Susan's new album is The Hard Stuff — the award-winning Texas songwriter's seventh release as a solo artist and her first full-length album since 2011's Tight Rope.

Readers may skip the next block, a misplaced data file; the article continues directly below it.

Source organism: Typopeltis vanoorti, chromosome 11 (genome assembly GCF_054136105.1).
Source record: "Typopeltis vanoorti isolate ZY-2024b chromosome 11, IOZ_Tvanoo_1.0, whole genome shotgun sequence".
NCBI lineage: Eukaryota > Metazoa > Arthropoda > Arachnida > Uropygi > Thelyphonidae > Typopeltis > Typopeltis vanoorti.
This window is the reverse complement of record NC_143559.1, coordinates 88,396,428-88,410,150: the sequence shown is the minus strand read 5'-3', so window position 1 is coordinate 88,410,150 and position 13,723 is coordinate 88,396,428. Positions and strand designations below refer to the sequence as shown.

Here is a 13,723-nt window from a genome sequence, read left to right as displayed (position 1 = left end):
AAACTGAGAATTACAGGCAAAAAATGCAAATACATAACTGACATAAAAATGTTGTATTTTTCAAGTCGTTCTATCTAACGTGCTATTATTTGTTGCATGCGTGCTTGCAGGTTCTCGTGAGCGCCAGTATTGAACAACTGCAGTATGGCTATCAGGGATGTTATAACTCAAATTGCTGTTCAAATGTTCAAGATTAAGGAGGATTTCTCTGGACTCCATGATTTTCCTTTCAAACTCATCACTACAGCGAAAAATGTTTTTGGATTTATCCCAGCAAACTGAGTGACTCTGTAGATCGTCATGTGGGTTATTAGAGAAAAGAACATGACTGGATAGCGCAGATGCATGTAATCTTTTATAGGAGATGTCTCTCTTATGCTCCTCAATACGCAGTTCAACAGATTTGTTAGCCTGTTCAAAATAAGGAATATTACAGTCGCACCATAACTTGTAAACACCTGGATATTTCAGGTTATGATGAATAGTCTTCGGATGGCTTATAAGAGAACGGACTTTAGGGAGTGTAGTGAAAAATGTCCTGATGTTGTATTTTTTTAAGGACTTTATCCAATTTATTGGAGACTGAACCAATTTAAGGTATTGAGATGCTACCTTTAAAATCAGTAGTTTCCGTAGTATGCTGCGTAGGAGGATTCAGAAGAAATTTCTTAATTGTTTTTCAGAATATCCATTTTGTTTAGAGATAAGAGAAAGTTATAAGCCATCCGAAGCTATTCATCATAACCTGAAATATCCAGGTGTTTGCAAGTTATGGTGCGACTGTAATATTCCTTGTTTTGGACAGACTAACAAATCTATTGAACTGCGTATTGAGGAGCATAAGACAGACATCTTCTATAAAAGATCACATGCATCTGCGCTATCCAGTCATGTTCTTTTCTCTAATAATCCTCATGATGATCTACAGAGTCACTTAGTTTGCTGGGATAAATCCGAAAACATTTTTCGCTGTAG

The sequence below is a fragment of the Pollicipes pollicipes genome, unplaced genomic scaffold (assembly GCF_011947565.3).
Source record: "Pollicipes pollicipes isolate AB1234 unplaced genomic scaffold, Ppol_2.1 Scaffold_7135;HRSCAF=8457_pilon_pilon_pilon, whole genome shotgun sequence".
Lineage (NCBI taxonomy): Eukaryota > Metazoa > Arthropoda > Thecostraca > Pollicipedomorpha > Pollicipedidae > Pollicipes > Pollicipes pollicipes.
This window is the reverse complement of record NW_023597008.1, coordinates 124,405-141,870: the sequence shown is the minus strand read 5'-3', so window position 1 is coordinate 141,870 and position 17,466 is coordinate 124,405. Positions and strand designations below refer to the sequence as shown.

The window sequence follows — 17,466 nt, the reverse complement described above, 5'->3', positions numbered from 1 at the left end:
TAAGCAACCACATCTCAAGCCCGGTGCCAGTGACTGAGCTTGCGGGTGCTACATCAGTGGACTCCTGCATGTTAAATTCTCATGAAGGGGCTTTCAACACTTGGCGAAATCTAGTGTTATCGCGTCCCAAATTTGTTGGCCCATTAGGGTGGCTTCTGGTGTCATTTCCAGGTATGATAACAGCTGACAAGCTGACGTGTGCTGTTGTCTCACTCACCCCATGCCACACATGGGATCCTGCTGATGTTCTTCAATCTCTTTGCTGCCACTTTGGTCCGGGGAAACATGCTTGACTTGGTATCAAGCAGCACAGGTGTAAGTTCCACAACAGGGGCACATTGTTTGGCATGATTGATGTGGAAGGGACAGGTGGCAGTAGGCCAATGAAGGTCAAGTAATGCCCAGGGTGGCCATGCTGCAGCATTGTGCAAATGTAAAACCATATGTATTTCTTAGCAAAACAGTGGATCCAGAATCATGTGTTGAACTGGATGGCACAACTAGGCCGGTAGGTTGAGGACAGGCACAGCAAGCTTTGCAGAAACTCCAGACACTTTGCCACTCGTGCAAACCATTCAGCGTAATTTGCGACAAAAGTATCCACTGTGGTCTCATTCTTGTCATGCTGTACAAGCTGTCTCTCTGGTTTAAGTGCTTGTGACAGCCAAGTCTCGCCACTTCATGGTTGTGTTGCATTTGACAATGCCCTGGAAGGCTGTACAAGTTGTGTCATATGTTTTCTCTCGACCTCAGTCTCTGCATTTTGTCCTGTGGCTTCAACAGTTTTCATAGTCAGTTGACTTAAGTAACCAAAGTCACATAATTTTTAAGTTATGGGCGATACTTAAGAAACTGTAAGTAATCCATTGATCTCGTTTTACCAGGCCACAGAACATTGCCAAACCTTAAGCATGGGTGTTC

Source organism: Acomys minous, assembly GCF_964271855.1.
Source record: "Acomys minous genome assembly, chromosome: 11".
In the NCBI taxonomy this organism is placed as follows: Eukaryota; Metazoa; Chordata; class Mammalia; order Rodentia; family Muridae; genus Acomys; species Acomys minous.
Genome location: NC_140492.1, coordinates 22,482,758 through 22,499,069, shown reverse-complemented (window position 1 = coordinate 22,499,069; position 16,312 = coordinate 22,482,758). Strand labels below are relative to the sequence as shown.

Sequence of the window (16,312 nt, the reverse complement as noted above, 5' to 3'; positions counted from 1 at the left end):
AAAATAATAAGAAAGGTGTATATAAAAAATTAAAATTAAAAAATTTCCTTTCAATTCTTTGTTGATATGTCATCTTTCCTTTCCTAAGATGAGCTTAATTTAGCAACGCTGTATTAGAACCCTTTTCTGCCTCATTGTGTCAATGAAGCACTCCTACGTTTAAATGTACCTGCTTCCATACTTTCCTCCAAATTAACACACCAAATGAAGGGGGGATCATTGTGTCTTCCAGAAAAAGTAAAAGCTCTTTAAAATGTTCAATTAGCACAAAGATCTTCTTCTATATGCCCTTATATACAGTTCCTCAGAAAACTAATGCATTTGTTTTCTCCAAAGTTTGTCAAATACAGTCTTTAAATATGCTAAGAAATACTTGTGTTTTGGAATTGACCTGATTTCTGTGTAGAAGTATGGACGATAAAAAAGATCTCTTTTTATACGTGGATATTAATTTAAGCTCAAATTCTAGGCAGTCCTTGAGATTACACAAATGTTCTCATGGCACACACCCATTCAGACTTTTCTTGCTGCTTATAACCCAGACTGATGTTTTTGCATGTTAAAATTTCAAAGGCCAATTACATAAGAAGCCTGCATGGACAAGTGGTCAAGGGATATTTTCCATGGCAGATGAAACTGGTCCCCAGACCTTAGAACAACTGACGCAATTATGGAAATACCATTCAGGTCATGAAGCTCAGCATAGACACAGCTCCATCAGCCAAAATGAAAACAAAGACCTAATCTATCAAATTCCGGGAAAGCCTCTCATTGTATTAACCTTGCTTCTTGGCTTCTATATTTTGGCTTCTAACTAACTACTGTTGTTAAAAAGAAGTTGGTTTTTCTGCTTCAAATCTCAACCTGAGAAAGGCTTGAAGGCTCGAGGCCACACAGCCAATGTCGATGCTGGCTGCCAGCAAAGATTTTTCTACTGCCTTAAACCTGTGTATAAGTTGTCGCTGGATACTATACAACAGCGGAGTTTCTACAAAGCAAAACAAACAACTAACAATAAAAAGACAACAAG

As she sings on The Hard Stuff's disarmingly playful title track, "Nothing lifts a heavy heart like some elbow grease and a funny bone" — and even when Gibson's not laughing at herself, her refreshingly clear-eyed perspectives on matters of life, love, work, and loss (sometimes all within the same song, as in the invigorating opener "Imaginary Lines" and the deeply moving "Wildflowers in the Weeds") illuminate the whole album with a spirit-charging current of resiliency. Of course, anyone familiar with Gibson's music knows that she's had that in her all along, from her salad days in the beloved Amarillo, Texas-based Amerciana band the Groobees back in the ’90s and from the get-go of her solo career with 2003's Chin Up. It was even all there at the very beginning, when she wrote a little song in college called "Wide Open Spaces" that grew up to become (with a little help from the Dixie Chicks) one of the biggest country songs of all time. Turns out all she had to do to rediscover it and get herself back on the road to embracing both life and art was to heed the best advice her father ever gave her, three little words that millions of Dixie Chicks fans (and a whole lotta Susan Gibson fans over the years, too) sing along to at every show: "Check the oil!"